A founder of both the Center for Third World Organizing and the Applied Research Center (ARC), Gary Delgado has spent the past 25 years paying attention to conservative movements. Specifically, he organizes minority communities against them. Even so, he says he is awed by the right's current political muscle--flexed most recently during the 1994 elections. "If you look at the right over the last five years," he explains, "you'll see they've opened up over 200 research institutes. They've built a number of grassroots organizations that use the same techniques we used in the 1960s. Look at their infrastructure, their ability to do research and develop new leaders, their ability to place people in key positions."
Part of the right's success can be blamed, Delgado believes, on the left's unwillingness to take firm political stands. "I was trained in the 'go do it' tradition of community organizing and believed one should not be ideologically attached. That was a mistake," he says, "because when right-wing groups blow onto the scene with a clear message, they look visionary."
Delgado points to the 1994 passage of California's anti- immigrant Proposition 187. "I think any community can be disrupted by the intrusion of an issue that's been defined by the right and not discussed in community organizations."
After seeing how effective proponents of Proposition 187 were in pitching the anti-immigrant message, even among immigrant communities, Delgado's Oakland-based group led workshops to broaden the discussion to include economic, racial, and political perspectives.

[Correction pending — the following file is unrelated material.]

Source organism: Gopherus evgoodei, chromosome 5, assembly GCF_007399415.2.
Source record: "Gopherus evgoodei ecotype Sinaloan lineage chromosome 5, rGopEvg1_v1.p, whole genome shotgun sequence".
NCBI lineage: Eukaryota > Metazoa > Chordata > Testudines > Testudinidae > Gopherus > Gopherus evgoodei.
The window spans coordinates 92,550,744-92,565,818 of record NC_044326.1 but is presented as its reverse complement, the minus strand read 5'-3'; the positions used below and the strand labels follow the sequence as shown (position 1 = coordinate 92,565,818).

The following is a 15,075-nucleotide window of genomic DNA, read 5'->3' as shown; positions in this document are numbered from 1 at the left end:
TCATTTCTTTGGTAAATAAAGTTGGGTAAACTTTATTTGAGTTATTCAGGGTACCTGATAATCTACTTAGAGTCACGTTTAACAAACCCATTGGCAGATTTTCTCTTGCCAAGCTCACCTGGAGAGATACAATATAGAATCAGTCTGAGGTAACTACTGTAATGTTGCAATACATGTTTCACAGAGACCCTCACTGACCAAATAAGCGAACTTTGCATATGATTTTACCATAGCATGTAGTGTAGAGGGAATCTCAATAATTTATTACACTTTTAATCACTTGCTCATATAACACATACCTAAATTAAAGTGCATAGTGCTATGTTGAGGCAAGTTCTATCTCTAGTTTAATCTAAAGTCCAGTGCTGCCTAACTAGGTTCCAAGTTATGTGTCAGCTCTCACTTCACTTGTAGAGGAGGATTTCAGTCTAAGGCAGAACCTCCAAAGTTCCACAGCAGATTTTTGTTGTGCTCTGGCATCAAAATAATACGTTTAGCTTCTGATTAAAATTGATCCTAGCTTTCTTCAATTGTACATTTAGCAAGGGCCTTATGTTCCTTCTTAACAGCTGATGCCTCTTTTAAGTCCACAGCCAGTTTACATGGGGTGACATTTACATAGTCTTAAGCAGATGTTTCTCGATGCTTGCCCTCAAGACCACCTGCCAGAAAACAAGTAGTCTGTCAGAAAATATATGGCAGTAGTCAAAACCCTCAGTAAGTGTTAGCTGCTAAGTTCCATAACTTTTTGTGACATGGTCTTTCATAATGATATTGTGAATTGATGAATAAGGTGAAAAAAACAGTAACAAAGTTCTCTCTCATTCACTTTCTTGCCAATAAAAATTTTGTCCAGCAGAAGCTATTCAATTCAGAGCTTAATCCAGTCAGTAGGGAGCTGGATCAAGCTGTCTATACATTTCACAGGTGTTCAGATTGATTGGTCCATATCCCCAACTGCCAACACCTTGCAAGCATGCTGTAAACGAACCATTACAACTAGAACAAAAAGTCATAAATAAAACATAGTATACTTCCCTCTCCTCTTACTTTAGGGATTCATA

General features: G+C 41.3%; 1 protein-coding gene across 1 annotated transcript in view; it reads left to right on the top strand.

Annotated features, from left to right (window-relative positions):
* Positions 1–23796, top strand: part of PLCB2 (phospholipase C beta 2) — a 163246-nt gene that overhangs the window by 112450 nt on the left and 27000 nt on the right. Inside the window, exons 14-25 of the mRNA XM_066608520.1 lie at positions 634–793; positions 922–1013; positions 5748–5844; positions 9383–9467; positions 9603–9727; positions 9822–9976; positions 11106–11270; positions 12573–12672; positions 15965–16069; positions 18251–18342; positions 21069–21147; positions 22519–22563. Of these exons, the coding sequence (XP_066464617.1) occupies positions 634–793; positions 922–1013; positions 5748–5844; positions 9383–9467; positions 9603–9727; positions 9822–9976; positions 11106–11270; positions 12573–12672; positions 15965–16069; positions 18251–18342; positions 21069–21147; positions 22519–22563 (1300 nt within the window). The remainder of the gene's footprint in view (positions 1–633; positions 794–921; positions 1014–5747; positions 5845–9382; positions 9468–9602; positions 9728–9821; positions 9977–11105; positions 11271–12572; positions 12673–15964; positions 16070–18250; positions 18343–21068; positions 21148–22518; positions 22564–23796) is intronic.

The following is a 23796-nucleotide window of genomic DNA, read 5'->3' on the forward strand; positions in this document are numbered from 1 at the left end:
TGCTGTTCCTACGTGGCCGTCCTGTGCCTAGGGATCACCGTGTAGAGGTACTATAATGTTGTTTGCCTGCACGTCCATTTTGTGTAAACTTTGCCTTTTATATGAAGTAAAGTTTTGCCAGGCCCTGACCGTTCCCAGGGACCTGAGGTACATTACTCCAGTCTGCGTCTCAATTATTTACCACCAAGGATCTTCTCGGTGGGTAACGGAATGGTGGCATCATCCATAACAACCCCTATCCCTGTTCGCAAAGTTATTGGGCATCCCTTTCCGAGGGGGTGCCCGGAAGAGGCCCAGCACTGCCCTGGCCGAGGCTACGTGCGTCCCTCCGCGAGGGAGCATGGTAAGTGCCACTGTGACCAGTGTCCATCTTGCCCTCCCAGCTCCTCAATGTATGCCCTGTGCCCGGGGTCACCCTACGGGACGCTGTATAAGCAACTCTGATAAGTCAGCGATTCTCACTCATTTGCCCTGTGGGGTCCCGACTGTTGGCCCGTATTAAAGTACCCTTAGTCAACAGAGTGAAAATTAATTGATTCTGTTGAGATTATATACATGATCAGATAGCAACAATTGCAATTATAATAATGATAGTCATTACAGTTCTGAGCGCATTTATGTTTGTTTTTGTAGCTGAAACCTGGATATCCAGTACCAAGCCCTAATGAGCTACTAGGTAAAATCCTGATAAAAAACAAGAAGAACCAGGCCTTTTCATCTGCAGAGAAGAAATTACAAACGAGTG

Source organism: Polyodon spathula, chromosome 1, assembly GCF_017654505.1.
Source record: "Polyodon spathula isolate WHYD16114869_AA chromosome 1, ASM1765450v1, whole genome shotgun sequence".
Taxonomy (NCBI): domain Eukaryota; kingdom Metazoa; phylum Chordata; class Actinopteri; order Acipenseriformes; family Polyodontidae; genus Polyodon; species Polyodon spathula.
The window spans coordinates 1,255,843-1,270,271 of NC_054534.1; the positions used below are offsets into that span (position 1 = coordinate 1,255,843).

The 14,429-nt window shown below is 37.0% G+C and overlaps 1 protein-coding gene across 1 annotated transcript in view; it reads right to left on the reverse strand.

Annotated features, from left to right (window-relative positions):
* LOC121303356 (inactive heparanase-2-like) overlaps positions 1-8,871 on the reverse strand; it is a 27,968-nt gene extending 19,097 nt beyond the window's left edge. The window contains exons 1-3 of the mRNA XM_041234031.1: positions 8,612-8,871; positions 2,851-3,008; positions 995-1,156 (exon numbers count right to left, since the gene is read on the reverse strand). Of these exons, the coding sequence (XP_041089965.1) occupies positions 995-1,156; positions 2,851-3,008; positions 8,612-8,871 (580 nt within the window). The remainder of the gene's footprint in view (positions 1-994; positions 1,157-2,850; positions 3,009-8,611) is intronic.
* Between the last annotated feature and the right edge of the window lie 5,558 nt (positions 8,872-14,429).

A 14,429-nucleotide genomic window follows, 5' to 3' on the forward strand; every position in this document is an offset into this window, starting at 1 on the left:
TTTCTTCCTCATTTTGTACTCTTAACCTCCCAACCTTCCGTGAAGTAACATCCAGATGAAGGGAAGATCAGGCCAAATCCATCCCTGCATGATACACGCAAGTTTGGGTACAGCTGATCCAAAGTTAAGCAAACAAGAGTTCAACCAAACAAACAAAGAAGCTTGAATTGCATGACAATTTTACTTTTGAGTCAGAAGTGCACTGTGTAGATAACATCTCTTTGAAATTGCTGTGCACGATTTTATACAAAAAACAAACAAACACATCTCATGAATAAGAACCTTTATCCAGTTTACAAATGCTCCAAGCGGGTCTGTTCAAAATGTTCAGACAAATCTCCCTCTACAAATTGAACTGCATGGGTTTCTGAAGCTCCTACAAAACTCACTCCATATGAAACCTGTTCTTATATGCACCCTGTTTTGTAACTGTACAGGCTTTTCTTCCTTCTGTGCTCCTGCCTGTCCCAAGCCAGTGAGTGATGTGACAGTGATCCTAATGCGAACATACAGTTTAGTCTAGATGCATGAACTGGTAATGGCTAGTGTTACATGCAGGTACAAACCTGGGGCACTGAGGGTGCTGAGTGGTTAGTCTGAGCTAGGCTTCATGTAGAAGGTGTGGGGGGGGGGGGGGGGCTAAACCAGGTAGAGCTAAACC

It's just a part of what Delgado has accomplished since 1981, when he founded ARC to help grassroots groups develop an educational infrastructure of their own. Like many think tanks on the right, ARC distills the latest academic and political research into a usable form for activists.
Delgado criticizes mainstream research groups for failing to focus on grassroots policy education. "We are going to have to get public universities accountable....Right now they do not provide information that helps a community understand how a particular policy proposal is going to affect their lives."
Delgado would like to see universities and other research groups sharing and developing policy with community groups. "We need the benefit of not only the best thinking of the people in the community, but also information from the experts about the economic and political impact of certain kinds of decisions."